A Cabinet of Curiosities — Carnivalesque #14

Come in, close the door behind you. You have found my early modern Carnivalesque cabinet of curiosities. This little online Wunderkammer is an attempt to bring order to your explorations of the ever-widening world of history blogging. Only the choicest and quaintest articles have been brought together in this small collection of strange artefacts culled from the blogosphere, full of resonance and wonder.

Now, are you ready for the doors of the cabinet to open?

Anonymous, Cabinet of Curiosities (late seventeenth century)
Oil on canvas, Florence, Opificio delle Pietre Dure
Click on a window for the categories on the frame

“Learned gentlemen should build a goodly, huge cabinet, wherein whatsoever the hand of man by exquisite art or engine has made rare in stuff, form or motion; whatsoever singularity, chance, and the shuffle of things hath produced; whatsoever Nature has wrought in things that want life and may be kept; shall be sorted and included.”
Francis Bacon

Early Modern Women’s History
The top-left window of this cabinet, not built by any learned gentleman, looks out on the most fascinating items of early modern women’s history. For last month was Women’s History Month, and many bloggers put early modern women in the spotlight. Sharon at Early Modern Notes composed a comprehensive roundup of women’s history blogging ànd wrote a useful guide to researching early modern women online. Natalie Bennett reflects on how an Elizabethan woman was written out of history. If you are looking for the one object in this cabinet to evoke strong physical sensations, by the way, take a look at Natalie’s horrifying tale of early modern treatments of breast cancer. (Roy Booth’s fascinating tale of Titus Andronicus in Egham also comes heartily recommended in the horror category, though!)

Melchior del Darién writes about the life of Sor Juana Inés de la Cruz, who thought of disguising herself as a man to attend university, and later entered a convent so that she could study. History Mike muses about the seventeenth-century ‘Blessed’ Takeri Tekakwitha, the first Native American to be beatified by the Catholic Church. Ellen Moody reports on a session on Women’s Autobiography in the Long Eighteenth Century and “Constructing Space and Identity in the Eighteenth Century Interior” at the Montreal ASECS, from which I learnt that early modern courtesans, too, created Wunderkammer.

In Houyhnhnm Land, Brandon Watson explains why we should read Lady Asham, Damaris Cudworth’s remarkable philosophical work Occasional Thoughts in Reference to a Vertuous or Christian Life (1705; available online), in which Lady Asham offers a practical plan for the better education of women, the better to complete the “Work of forming betimes the Minds of Children so as to dispose them to be hereafter Wise and Vertuous Men and Women” — a labour that “cannot be perform’d but by Mothers only.”

And over at Secondat, Jeff has written the last of a wonderful series of annotated entries from the diary of Lady Shelburne — you will find links to the previous nine posts in the sidebar. Jeff is still fascinated by the life of this aristocratic woman, and is writing a series of wrap-up posts, the first and the second of which are now online.

Starfish, armadillos, parrots, monkey teeth, two-headed calves, alligator skins, phosphorescent minerals, Indian canoes, mummified mermaids and unicorn tails were acquired eagerly and indiscriminately.

Early Modern Machines
The early modern blogosphere is teeming with interesting tidbits on machines! Expert on the subject is George Goodall of Facetation, who finds out that machines exist in Jacobean England! Did you know that Roger Cecil, Sir William Cecil’s son, was an avid collector of machines? George also has a post on the function of the Theatrum Machinarum, or book of machines, as a gift in the early modern period.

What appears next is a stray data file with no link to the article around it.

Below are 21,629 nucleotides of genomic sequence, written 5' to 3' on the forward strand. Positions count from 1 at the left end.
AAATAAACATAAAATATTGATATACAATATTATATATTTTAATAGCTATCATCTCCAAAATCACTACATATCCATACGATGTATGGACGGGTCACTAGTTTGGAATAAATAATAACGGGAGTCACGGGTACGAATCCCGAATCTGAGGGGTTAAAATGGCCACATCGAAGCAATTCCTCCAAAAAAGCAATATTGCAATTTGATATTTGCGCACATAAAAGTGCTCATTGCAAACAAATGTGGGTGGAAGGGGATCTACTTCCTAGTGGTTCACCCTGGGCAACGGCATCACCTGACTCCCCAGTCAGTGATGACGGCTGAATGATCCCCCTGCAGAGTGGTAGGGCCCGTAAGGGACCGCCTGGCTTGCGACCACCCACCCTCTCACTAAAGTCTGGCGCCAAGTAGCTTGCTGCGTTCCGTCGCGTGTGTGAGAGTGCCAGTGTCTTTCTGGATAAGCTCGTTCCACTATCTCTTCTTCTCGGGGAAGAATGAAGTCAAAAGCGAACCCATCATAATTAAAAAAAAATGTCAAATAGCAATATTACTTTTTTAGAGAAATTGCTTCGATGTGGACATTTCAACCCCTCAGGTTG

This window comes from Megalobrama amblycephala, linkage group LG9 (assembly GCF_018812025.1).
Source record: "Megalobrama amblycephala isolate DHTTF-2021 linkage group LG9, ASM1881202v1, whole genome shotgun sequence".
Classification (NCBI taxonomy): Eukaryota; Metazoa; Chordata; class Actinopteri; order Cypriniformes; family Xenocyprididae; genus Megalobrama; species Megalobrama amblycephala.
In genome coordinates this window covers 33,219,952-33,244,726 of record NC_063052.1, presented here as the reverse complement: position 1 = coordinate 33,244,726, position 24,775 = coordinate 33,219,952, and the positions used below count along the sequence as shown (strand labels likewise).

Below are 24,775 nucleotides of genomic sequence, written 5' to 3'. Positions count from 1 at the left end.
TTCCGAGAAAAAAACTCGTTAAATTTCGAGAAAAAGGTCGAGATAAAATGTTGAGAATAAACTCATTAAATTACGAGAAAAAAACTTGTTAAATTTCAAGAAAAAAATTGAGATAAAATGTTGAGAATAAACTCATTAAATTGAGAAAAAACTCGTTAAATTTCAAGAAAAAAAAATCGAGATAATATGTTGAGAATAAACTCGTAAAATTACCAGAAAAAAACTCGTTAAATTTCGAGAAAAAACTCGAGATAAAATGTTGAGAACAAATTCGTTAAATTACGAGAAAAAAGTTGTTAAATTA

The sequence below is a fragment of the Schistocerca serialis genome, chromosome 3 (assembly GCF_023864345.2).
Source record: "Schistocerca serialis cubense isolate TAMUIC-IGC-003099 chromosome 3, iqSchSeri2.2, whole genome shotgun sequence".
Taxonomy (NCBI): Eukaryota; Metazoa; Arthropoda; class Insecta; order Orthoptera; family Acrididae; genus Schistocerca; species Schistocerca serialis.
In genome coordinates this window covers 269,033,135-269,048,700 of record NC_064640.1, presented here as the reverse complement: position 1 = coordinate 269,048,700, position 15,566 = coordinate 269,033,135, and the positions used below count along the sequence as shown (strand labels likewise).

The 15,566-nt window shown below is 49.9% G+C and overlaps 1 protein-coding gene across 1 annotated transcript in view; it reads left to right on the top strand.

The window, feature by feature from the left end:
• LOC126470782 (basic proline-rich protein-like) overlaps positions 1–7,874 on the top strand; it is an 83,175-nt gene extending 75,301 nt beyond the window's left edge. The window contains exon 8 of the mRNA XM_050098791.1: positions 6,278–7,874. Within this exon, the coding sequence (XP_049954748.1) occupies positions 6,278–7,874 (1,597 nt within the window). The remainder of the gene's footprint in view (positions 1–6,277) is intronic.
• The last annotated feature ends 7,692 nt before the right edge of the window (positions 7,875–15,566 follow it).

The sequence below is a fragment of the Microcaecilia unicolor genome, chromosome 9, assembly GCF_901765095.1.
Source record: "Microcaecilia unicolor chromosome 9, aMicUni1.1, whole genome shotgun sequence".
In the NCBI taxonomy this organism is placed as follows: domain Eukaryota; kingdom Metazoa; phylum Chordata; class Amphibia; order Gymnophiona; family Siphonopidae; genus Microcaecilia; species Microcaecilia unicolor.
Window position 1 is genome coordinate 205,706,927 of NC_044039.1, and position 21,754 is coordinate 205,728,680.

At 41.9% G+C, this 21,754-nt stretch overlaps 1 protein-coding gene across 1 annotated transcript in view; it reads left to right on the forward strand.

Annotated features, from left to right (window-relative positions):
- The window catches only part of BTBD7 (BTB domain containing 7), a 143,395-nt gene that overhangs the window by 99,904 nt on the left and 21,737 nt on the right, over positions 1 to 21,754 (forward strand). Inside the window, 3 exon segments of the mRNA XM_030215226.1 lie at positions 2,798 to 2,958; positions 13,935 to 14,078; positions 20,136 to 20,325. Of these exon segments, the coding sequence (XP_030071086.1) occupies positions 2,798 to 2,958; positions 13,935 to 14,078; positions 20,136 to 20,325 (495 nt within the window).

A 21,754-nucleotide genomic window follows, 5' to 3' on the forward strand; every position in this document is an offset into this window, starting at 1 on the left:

The Old Foodie reports on the presentation and testing of a recent French invention, the steam digester at the Royal Society in 1682. More early modern French machines at BibliOdyssey. Posthegemony explores early modern Spanish fortifications in South America.

Les curieux ont l’impression de pouvoir saisir l’infinie richesse du monde dans ses produits les plus bizarres. On s’intéresse aux points de passage entre un règne et un autre. The curious had the impression that they could seize the infinite richdom of the world in its most bizarre products. They were interested in the points of passage between one realm and another.
Cabinet de curiosit̩s РNotes de lecture

Do take a peek at this royal section in the cabinet, it contains some of the richest objects. Roy Booth at Early Modern Whale, for example, — one of my favourite weblogs and a virtual Wunderkammer of early modern advertising, ballads, broadsides and much more — analyzes a Royalist pamphlet that tells of the escape of the future Charles the Second from England in 1649. The prince and his servingman “pass (most implausibly) through London, visit (and weep at) the place of the execution of Charles’s father, take a boat from Queenhithe, and reach France.” What fascinates me in the post is its attention to crossovers between the ballad and the early modern drama. As in his post on Titus Andronicus in Egham, Roy Booth is sensitive to the ways in which the representational strategies of the pamphlet appropriate themes from the stage, be it from the genre of revenge tragedy, or, as here, from Shakespearean comedy. For this Royalist ballad is full of cross-dressing and disguise. In fact, “the gender switchings are harder to keep in mind than those in As You Like It.” Over at BibliOdyssey, Peacay has wonderful contemporary images of the coronation of James the Second from a festival book published in 1687.

The wonder-cabinets of the Renaissance were at least as much about possession as display. The wonder derived not only from what could be seen but from the sense that the shelves and cases were filled with unseen wondes, all the prestigious property of the collector. In this sense, the cult of wonder originated in close conjunction with a certain type of resonance, a resonance bound up with the evocation not of an absent culture but of the great man’s superfluity of rare and precious things.